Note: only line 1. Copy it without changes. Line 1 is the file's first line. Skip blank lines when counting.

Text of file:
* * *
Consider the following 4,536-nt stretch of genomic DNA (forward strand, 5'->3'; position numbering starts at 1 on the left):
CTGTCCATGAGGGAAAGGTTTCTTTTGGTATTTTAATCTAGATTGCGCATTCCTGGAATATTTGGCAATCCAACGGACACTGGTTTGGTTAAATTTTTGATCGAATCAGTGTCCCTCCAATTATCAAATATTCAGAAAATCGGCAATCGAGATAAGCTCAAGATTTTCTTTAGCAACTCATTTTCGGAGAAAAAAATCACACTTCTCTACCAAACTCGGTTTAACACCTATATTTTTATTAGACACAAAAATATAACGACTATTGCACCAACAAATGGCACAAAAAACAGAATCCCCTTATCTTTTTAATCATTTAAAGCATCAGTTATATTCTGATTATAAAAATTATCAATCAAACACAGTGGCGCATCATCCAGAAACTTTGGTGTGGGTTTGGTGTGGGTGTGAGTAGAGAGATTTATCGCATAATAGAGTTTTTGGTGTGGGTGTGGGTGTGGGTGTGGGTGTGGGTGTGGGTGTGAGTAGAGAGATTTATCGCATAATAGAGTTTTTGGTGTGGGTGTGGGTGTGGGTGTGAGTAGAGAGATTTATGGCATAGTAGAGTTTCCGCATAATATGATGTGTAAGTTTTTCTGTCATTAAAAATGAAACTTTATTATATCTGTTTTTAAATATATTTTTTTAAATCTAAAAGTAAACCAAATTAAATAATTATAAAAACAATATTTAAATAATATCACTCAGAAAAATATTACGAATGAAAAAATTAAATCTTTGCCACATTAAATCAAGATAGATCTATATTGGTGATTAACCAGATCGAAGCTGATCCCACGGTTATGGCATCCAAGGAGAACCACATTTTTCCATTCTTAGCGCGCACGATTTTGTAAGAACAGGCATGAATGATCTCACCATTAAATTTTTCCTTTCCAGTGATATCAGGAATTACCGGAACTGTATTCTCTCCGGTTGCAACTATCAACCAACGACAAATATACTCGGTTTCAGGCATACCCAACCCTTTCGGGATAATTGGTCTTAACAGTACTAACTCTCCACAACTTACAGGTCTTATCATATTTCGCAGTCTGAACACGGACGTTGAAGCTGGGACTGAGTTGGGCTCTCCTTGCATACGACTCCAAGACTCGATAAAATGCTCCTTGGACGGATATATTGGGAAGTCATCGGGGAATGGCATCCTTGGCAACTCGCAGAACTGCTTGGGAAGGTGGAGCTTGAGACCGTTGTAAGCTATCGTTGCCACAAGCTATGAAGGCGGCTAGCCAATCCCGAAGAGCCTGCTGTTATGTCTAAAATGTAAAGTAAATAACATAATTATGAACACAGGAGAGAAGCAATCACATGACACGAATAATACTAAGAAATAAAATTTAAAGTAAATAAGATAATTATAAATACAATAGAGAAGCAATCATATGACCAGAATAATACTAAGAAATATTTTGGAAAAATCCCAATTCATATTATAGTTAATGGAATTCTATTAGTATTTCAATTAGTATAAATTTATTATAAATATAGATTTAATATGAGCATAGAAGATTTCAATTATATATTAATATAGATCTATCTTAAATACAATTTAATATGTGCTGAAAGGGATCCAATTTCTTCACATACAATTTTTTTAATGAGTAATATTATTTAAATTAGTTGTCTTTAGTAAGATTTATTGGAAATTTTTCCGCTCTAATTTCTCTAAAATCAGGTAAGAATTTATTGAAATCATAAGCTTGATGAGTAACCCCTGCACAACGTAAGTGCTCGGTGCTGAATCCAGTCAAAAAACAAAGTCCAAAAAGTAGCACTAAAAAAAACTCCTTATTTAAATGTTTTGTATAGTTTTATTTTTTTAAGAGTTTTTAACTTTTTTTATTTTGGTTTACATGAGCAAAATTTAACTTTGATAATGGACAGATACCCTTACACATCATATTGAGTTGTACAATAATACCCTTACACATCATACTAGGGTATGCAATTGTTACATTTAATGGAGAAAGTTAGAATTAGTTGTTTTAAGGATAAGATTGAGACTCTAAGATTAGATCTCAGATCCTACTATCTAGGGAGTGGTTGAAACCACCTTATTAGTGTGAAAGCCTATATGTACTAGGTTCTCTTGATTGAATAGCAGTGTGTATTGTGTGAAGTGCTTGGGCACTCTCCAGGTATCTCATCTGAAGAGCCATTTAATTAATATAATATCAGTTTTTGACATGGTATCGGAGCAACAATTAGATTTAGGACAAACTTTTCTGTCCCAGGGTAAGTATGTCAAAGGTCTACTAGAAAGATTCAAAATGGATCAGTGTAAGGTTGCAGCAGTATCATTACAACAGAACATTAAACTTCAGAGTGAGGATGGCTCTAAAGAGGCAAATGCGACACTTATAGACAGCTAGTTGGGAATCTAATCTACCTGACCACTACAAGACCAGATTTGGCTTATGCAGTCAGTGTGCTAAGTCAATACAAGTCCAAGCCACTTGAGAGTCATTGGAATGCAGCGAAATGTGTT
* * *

Consider the following 4,536-nt stretch of genomic DNA (forward strand, 5'->3'; position numbering starts at 1 on the left):